由 Lisa Chamoff
, Contributing Reporter | December 03, 2019
For the first time in RSNA history, healthcare startup Hyperfine performed an MR scan on the show floor.
While the company could only scan a collection of fruit and not people at the booth due to RSNA's policy, the demonstration highlighted the uniqueness of the portable point-of-care system, which has a .064 Tesla magnet, significantly lower than that of a standard system.
The system requires no shielding and the safety zone on the show floor consisted of four stanchions surrounding the bore of the portable scanner.
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The idea behind the system is to scan patients who are too fragile to move at the bedside, to examine ER patients who complain of headache or dizziness sooner — diagnosing issues such as ischemic stroke, hematoma and hydrocephalus — and to create easier access in rural settings.
At some facilities, such as rehabilitation centers, “patients may wait hours for a conventional MRI,” Brian Welch, director of clinical science for Hyperfine, told HCB News during an interview on the show floor at McCormick Place.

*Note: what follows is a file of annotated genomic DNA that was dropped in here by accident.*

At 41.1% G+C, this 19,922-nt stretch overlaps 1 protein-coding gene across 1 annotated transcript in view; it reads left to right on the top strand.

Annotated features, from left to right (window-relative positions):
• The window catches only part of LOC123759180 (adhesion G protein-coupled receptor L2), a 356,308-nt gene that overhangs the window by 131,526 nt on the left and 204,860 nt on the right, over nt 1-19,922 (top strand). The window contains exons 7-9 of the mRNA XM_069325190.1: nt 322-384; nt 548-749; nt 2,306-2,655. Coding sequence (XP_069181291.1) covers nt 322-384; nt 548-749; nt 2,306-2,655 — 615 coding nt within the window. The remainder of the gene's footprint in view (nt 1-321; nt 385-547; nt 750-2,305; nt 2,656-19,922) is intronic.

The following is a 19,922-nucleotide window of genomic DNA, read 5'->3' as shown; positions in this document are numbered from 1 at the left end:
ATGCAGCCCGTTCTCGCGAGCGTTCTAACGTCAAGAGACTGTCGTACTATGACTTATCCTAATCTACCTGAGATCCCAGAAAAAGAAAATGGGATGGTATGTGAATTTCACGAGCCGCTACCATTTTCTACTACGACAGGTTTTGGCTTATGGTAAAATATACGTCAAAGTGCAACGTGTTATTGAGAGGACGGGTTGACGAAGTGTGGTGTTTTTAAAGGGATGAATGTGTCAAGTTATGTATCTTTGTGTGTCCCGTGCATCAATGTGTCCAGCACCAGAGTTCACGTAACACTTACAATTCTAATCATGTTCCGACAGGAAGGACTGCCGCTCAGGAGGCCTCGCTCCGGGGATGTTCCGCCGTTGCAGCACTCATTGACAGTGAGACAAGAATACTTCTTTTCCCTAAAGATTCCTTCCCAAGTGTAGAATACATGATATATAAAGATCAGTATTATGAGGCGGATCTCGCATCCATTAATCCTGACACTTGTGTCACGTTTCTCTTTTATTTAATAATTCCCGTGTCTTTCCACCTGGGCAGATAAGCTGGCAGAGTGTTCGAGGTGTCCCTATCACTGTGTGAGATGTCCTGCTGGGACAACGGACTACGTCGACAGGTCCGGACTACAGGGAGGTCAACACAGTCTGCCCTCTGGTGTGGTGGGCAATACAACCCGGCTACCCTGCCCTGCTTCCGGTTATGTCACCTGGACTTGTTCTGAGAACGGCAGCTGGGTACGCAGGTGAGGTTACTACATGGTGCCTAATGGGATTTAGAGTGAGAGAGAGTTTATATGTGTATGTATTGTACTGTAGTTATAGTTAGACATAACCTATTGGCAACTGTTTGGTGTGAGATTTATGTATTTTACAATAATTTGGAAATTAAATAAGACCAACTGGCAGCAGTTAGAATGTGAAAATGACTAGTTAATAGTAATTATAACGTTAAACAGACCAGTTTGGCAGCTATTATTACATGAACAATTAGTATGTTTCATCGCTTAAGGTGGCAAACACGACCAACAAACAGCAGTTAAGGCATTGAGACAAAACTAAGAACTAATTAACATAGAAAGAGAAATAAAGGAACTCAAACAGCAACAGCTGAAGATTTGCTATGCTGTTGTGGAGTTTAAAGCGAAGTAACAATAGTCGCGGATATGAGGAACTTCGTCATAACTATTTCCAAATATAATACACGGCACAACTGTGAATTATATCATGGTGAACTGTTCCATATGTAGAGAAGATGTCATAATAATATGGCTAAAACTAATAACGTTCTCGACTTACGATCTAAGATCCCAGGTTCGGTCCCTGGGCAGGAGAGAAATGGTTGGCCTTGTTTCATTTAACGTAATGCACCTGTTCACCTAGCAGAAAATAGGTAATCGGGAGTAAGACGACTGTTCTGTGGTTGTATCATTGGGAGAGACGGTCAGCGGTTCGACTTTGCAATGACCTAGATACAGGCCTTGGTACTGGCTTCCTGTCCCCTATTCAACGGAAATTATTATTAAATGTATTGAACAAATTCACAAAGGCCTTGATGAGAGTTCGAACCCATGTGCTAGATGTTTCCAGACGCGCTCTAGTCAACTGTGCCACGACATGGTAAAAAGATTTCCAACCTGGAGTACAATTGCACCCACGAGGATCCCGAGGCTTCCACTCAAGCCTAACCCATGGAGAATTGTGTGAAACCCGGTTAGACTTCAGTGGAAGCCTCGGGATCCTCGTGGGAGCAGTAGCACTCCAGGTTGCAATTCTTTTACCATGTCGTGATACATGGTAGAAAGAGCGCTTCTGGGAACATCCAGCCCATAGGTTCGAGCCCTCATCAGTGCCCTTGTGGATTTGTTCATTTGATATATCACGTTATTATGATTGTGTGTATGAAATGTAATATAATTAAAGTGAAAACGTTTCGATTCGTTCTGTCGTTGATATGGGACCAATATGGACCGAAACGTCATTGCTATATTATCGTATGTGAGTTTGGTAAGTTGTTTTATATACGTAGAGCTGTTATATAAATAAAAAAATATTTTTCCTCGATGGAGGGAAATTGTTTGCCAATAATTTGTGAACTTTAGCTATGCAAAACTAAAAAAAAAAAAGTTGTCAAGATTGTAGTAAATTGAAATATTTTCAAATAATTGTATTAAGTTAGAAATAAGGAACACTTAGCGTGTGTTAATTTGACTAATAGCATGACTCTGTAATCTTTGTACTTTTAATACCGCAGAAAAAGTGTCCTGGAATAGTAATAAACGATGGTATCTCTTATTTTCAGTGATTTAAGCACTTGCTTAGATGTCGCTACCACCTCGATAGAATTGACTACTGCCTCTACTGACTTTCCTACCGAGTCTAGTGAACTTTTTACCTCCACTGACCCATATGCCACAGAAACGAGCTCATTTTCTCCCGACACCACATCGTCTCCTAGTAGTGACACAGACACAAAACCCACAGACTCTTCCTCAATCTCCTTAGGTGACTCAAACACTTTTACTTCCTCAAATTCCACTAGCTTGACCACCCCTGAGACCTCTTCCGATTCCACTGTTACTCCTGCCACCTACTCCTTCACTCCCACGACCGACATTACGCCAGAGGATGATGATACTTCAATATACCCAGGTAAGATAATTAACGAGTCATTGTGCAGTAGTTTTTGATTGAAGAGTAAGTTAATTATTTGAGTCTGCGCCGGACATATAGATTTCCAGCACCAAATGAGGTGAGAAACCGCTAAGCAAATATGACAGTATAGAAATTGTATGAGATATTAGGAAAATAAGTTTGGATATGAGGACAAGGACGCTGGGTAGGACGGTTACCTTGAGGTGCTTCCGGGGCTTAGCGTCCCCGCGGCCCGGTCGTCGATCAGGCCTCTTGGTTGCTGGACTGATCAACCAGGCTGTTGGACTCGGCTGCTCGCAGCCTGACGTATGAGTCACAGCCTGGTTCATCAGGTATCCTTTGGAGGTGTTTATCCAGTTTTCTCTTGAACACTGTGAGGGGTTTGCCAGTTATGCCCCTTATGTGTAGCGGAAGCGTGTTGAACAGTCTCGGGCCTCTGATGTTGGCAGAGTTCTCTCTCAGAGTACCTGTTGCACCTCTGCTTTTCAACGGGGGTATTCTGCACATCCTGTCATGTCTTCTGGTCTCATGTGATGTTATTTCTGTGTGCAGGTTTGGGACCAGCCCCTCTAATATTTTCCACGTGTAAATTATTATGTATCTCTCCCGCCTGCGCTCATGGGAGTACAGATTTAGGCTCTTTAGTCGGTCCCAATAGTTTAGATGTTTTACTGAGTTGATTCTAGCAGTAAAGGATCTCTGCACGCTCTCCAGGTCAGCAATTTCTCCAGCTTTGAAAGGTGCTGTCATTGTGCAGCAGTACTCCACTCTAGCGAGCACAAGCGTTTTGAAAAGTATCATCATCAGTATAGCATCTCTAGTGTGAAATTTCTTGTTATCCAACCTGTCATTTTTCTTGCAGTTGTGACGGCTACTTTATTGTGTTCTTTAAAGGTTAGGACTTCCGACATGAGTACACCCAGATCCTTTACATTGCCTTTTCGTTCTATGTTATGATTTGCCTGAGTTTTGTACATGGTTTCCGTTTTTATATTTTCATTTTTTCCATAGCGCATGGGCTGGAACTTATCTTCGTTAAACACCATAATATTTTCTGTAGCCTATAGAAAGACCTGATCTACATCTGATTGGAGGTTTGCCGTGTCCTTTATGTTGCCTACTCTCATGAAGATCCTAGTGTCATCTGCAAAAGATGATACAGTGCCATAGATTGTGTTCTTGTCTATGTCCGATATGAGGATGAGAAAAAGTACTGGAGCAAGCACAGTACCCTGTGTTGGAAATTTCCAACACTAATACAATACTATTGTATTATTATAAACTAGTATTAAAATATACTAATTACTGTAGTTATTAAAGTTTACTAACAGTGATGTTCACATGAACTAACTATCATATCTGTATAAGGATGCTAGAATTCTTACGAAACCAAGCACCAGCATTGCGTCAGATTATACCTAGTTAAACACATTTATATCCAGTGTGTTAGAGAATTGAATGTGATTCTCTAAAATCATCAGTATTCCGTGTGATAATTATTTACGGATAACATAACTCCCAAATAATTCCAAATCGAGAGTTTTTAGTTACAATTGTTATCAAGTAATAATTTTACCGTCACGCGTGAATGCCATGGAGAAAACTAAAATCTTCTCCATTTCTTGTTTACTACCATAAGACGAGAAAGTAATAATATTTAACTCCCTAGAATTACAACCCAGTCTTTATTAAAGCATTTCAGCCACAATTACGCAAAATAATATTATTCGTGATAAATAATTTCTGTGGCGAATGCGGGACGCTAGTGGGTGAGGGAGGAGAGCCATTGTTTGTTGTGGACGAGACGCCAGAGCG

The scanner has generated a lot of interest, particularly from emergency room doctors, Welch said. The 510(k)-pending scanners will have a lower price point than a conventional scanner — less than six figures, which Welch said is comparable to a high-end ultrasound cart.
The company has five scanners being used for research at five facilities, including in the neuro intensive care unit at Yale New Haven Hospital.
Hyperfine, founded by Dr. Jonathan Rothberg in 2014, is part of the Connecticut-based 4Catalyzer health technology incubator. Another company that is part of the same incubator, Butterfly Network, developed a handheld ultrasound that's used with an iPhone.
Dr. John Martin, chief medical officer of Hyperfine Research, said they have used the MR scanner while at the same time holding a Butterfly ultrasound transducer right up against a patient.